Categories: Research

NTM/Bronchiectasis Patients and Carbohydrates

Posted on June 04, 2019   |   
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This blog post was written by Katie Keating, RN, MS, patient advocate

Eating, breathing and feeling better are part of our daily goals and activities of daily life. What we consume on a daily basis definitely impacts our health and how we feel. A good diet can help to prevent respiratory infections and give our body the energy it needs to do the work of breathing and staying active.

As Hippocrates once said, “Let food be thy medicine and medicine be thy food.” We all wish it were magically possible to eat the right food and to feel better overnight. However, small steps made daily can help you on the road to feeling more energetic.

We must consume the vitamins and minerals our bodies need on a daily basis. When the number of calories taken in is too low to meet a person’s energy needs, the body breaks down fat and muscle for energy. This begins a negative cycle and could cause the breathing muscles to weaken and lead to shortness of breath. This could then lead to decreased appetite and weight loss and the cycle repeats itself1.

Your body produces more carbon dioxide when it breaks down carbohydrates. The extra carbon dioxide must be exhaled so when our meals are heavy in carbs, breathing can become more difficult2.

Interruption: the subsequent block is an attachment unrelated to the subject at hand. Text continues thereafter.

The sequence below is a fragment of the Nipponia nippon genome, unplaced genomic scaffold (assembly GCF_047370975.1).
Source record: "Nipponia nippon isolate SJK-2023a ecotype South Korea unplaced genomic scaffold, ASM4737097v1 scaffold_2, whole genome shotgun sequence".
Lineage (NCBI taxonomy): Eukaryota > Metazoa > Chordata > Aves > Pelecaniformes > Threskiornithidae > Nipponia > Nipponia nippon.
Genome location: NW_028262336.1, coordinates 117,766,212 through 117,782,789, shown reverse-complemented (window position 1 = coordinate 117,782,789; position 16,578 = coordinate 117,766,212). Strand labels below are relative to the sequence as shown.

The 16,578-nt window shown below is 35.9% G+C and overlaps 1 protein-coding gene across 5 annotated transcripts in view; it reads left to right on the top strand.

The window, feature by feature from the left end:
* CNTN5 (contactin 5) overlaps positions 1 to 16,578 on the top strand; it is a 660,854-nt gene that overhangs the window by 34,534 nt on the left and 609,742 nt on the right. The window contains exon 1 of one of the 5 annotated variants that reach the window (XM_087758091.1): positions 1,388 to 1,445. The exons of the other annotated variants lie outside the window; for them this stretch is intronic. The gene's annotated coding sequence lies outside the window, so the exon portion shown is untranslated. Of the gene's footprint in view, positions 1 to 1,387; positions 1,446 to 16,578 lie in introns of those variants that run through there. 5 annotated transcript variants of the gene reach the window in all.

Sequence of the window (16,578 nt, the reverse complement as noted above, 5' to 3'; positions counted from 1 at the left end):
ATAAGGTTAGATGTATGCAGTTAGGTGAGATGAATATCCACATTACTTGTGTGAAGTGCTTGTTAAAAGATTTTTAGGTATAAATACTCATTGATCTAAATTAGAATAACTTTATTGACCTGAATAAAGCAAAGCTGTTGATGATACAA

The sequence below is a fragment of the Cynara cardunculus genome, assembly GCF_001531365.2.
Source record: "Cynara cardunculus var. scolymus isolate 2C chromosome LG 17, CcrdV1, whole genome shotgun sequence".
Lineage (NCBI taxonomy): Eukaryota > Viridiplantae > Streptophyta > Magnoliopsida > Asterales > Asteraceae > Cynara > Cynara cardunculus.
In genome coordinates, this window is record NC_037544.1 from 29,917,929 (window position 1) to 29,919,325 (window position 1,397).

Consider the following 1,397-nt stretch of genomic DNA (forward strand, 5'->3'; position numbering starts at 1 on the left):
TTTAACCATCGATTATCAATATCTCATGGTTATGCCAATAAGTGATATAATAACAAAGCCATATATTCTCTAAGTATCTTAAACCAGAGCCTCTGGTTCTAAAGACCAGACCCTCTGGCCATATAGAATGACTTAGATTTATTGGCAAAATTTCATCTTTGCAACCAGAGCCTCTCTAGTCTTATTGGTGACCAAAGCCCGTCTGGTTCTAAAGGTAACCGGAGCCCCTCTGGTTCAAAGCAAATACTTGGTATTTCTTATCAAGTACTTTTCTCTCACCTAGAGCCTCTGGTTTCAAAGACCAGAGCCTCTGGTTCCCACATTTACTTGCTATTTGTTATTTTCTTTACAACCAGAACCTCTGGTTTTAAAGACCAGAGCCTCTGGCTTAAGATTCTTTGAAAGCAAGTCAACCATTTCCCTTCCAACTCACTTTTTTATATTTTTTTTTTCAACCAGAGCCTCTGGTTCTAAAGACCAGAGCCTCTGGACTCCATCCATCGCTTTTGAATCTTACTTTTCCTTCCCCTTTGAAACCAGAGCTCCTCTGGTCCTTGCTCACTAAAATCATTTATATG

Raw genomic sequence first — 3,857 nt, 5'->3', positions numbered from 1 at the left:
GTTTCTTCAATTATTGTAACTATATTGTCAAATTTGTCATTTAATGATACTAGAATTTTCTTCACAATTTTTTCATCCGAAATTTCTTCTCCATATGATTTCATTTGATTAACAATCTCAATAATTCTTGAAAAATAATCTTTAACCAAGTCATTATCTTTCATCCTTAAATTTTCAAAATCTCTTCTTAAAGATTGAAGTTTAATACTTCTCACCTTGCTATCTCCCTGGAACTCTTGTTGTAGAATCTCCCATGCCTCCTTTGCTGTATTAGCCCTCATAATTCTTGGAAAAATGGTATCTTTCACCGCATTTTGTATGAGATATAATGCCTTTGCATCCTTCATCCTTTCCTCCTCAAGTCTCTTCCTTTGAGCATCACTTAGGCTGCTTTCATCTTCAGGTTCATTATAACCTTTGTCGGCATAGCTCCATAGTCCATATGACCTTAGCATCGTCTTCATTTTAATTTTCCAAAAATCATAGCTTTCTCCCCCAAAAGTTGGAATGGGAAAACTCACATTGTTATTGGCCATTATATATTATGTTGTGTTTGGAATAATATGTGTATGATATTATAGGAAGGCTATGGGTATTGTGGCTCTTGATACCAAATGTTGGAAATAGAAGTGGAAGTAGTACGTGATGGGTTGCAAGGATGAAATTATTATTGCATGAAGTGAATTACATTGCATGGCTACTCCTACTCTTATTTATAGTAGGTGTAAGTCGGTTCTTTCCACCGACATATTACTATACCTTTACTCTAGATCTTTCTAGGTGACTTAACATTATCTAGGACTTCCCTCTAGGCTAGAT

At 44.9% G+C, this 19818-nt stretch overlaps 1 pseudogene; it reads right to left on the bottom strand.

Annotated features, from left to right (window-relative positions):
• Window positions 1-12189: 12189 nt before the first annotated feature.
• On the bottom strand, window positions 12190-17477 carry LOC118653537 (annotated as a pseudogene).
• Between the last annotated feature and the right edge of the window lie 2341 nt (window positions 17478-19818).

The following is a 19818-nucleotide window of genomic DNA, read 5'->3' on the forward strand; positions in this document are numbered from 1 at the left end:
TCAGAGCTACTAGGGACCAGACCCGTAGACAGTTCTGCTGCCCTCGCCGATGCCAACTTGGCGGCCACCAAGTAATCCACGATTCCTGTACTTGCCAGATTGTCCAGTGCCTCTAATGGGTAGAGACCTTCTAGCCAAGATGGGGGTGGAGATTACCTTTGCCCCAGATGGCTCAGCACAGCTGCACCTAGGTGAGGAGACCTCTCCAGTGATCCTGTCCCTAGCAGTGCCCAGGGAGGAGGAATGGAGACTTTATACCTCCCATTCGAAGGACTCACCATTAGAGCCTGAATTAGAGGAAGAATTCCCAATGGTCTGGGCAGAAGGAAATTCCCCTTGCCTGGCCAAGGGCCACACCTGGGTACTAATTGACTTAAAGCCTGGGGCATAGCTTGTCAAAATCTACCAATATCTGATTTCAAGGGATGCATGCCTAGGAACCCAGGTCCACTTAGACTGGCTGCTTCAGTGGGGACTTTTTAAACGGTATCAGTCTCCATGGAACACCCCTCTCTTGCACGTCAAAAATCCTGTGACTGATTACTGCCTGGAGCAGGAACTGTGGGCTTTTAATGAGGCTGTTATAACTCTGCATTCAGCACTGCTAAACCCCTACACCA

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Categories: Quality of Life

FDA Workshop: Development of Antibacterial Drugs for the Treatment of Nontuberculous Mycobacterial (NTM) Disease

Posted on April 17, 2019   |   
Author: Gretchen   |   
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This blog post was written by Gretchen McCreary, Research Coordinator, COPD Foundation

The Food and Drug Administration (FDA) held a successful workshop on April 8, 2019 entitled, Development of Antibacterial Drugs for the Treatment of Nontuberculous Mycobacterial (NTM) Disease. The workshop panelists included experts in their fields of NTM and Patient-Reported Outcomes (PROs). The goal of the workshop was to discuss clinical trial design related to the advancement of antibacterial therapies to treat NTM. Among the topics discussed, the panelists presented on and delved into the patient perspective for treatment of NTM, lessons learned from completed NTM trials and the implications for future trials, use of patient-reported outcome measures in NTM trials, as well as academic and industry perspectives on various case studies.

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Categories: Awareness Research

Research 101 Webinar

Posted on March 26, 2019   |   
Author: Gretchen   |   
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We hope you were able to join us for our March 2019 Research 101 webinar. We are pleased to offer you the full recording from this event here. The recording is free and can be accessed at any time.

During the 50-minute webinar, Dr. Yawn and Dr. Mularski gave an overview of research, the different types of research, questions to ask before participating in research, as well as a breakdown of clinical terms and “big words” associated with various types of studies. They were joined by Pam DeNardo, a patient partner, who discussed her experience with research along with her participation in the COPD Patient-Powered Research Network.

More about your expert speakers

Dr. Barbara Yawn, MD, MSc Dr. Barbara Yawn, MD, MSc is a long-time clinical researcher studying how to improve respiratory care in rural and primary care settings. She is currently the Chief Science Officer of the COPD Foundation and co-PI of the COPD Patient Powered Research Network.